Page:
[/quote]

Sort of like clothes. Women all want to wear the size dress, zero here in the USA I guess, but hardly anyone fits in them anymore . So dress makers have increasing the actual size of the dress but leaving what size they call it as zero
 
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maugein96

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Tony,

Clothes sizes are a nightmare here in the UK, as the system we us is unique to this vast country of ours. 

A lot of our clothing and shoes comes from continental Europe, and usually has two, or more, relevant sizes on the label. 

Eastern Europeans are generally thinner than us in the west, and I've bought "Extra large" trousers in Bosnia and Croatia marked as XXXXXL. They must not have heard of American or Scottish breakfasts there.  

Mind you they put an extra 6th row in their CBA accordions, so maybe they just like to feel comfortable. When I buy clothes in Croatia I just ask for "velik velik" (big big) size and they maybe try three or four neighbouring stores until they find something to fit me. The number of Xs on the label varies from place to place.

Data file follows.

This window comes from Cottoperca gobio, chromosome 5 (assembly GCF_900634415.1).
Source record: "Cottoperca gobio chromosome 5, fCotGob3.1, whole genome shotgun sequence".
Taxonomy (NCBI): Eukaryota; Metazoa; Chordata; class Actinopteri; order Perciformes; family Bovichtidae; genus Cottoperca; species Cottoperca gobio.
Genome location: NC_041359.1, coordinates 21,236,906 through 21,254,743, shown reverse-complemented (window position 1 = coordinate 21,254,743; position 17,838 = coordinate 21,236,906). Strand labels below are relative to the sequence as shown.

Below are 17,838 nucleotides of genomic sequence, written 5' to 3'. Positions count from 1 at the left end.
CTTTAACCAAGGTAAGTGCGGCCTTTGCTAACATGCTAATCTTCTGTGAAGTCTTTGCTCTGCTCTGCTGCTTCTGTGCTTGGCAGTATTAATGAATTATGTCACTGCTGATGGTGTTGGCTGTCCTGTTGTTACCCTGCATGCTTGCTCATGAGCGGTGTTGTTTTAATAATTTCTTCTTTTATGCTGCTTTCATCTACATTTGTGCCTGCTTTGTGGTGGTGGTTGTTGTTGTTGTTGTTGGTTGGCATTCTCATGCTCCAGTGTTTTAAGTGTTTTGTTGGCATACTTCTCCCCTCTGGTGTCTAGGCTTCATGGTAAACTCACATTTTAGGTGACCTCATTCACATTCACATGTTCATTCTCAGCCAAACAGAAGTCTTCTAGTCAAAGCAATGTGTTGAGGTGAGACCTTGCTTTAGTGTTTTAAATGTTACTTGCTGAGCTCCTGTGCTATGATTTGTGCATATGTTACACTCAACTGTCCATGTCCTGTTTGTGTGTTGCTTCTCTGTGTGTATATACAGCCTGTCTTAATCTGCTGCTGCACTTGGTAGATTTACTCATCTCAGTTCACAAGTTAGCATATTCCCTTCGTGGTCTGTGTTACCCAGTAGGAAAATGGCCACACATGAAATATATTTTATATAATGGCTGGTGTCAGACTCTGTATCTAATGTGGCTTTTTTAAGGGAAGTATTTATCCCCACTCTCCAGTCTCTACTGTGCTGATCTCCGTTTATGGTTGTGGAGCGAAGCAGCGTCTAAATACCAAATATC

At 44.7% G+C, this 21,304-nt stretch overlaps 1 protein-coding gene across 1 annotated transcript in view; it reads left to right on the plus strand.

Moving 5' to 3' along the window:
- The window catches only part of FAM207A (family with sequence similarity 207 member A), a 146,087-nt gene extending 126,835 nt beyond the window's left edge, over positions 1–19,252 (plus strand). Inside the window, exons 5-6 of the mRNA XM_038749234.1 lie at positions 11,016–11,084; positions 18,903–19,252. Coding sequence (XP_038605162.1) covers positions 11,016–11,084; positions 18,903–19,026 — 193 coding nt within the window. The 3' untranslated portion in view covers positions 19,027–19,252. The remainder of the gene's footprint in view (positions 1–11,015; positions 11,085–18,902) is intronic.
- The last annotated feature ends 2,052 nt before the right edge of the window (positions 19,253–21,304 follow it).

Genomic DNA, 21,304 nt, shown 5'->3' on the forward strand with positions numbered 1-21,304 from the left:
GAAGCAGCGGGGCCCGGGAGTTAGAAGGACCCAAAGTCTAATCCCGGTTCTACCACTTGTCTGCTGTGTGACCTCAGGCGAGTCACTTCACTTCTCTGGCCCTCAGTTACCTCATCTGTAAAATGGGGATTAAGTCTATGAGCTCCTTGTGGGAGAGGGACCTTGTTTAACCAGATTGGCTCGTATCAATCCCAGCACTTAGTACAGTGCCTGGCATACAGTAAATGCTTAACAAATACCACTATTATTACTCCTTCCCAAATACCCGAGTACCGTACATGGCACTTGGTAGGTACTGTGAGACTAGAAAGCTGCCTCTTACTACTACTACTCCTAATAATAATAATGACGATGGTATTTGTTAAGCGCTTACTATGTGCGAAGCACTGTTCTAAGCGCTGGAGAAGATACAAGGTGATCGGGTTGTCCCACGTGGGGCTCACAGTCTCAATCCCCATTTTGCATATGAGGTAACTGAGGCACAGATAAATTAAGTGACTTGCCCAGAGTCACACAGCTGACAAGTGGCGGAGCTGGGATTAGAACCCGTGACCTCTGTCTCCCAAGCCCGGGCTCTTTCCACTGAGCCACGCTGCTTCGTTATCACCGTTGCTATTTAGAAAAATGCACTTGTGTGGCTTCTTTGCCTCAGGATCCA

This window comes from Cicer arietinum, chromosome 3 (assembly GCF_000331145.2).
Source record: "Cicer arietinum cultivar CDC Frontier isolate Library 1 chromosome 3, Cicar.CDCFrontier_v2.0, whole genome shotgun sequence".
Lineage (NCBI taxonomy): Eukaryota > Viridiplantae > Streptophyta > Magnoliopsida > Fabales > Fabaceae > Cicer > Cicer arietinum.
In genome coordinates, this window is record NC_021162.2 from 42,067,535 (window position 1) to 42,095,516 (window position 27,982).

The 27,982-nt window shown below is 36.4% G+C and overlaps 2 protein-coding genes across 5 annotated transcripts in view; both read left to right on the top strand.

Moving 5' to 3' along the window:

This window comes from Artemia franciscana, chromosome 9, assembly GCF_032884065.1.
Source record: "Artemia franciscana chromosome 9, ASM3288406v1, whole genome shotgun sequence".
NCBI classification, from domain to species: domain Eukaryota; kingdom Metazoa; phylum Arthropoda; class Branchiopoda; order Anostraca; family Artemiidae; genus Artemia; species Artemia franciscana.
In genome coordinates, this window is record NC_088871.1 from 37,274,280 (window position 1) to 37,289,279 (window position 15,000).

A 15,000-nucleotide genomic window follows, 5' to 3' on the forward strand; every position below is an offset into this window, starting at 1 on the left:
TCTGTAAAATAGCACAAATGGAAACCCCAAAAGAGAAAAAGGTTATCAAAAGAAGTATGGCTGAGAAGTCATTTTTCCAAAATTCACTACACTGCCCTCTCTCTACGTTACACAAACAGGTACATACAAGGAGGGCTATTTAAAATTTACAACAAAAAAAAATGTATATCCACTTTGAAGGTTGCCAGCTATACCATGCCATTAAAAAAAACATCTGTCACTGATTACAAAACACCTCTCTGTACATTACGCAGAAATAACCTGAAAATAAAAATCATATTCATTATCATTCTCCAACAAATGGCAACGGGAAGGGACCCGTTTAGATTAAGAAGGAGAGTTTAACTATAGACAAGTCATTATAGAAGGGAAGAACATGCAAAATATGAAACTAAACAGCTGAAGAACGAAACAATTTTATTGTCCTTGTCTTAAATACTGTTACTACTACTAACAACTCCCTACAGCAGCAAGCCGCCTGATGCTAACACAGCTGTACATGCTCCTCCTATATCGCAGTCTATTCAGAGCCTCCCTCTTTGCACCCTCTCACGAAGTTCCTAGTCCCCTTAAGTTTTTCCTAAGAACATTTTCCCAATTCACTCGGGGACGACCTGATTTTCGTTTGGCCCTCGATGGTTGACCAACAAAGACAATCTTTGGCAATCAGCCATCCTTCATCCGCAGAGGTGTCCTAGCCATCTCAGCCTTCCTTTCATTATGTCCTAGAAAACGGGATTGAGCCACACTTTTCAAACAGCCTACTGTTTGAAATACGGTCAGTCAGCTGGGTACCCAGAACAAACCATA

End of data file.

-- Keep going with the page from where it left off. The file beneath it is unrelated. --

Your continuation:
My wife took me into a clothing store in the town of Trogir and asked the staff if they had a jacket to fit me straight off the rail (I'm 5'11" and weigh about 260 pounds). The guy replied that if they had the person who made it would be sacked immediately for using too much cloth, and we all had a good laugh. No wonder a lot of the stores in Croatia still have bullet holes in the walls. Most of them are from the recent civil unrest there, but you wonder if some of them were put there by insulted customers!